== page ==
British airways swapped waste bins for recycling bins and saw a 20% increase in their recycling efforts.
LSG Sky Chefs, who make the on-flight meals for around 300 Airlines, plan to recycle 100% of their recyclable waste in the near future. They launched a “Zero Waste to Landfill” initiative, and managed to save 23,000 tonnes of greenhouse gases from entering the environment.
EasyJet have self-imposed targets to reduce carbon emissions all the time, and are investing heavily in a fleet of 100 new Airbus A320s which are 13-15% more fuel efficient than current aeroplanes.
Thomas Cook were the first airline to offer on-flight recycling, collecting paper, cars, plastic and aluminium. They are also part of a scheme called ‘Carbon Offsetting’, which I’m going to talk about next.
If you haven’t heard of it before, then you will now have the opportunity to decide which side of the fence you sit on. This topic has caused split opinion, with some people feeling that it is a scam, and some people thankful that businesses are at least taking some responsibility. The theory is that a business compensates for the amount of carbon it is generating, but investing money into initiatives which reduce carbon in the atmosphere. We all know that planting trees reduces CO2 in the atmosphere, so is it not as simple as just planting loads of trees? Well, thanks to deforestation and illegal logging, there’s not a huge guarantee that those trees will stand to tell the tale. But that’s not the reason why tree-planting is criticised, there are more questions than answers. Who is counting your trees? What grew where your tree was before and is somebody’s food supply being cut off? Where is all this land for the trees, and why are they growing in emerging countries and not domestically? Do the locals even want the trees, are they in the way?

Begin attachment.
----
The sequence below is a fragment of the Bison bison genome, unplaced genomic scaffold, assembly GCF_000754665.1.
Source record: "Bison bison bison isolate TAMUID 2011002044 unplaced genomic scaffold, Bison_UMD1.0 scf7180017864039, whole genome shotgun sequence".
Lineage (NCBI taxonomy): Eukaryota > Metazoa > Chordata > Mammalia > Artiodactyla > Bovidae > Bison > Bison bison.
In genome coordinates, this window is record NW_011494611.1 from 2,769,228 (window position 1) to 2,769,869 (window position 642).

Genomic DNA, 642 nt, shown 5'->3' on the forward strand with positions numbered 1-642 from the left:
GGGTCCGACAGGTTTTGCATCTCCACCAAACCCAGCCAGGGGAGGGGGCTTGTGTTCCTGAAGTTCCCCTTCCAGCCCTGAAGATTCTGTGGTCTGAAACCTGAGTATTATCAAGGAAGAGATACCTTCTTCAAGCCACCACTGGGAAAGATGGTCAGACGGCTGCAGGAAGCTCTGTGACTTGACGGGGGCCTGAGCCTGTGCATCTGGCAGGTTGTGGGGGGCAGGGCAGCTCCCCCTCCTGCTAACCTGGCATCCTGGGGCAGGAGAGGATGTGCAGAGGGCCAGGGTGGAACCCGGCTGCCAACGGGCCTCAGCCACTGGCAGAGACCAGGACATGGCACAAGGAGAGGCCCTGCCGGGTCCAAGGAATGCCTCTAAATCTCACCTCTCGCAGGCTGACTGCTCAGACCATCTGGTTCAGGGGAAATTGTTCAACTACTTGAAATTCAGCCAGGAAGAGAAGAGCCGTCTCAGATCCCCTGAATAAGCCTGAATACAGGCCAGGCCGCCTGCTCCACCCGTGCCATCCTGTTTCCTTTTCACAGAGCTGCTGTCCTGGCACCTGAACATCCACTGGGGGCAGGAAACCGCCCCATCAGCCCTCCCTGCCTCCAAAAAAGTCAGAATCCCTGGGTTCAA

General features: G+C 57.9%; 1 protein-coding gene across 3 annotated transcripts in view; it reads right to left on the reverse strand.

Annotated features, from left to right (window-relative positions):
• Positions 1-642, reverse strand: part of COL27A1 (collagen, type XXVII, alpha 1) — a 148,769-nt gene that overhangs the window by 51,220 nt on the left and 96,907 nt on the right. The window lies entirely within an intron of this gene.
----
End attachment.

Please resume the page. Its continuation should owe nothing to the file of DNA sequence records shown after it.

Along with all these questions are actually some friendly answers. The UK does have a tree-planting quota, and has partnered with schools to plant trees on their school grounds, except it is the children who are planting the trees, and in turn, learning about nature. Nobody is forcing anyone to do carbon offsetting, so in a way, it is nice that they are making an effort, even if people want to pick it apart. Of course, nobody is forcing them to plant trees either, there are other ideas, like contributing to renewable energy and using low emission products in their business. Many landfill sites now capture the methane rather than let in enter the environment, and then sell it, contributing to the idea of a circular economy. Offsetting is essentially trying to neutralise the negative effects of your business, but some wish to take advantage of the idea.
Like with many corporate tactics, offsetting can be used to help them get away with things and push them under the rug. Neutralising one small aspect of a high carbon output business can help forget about the bigger picture of their environment effects. Essentially, the issue is ‘you can’t just pay for absolution’, having money should not make you exempt from guilt or responsibility. Regardless of this, we think Airlines are doing a fantastic job as they try to find ways to improve their fuel efficiency and operations on the ground. Change cannot happen instantly, but these big businesses are hiring teams to help their carbon footprint. What do you think Airlines could do to combat their carbon output? Tweet us @PlasticExpertUK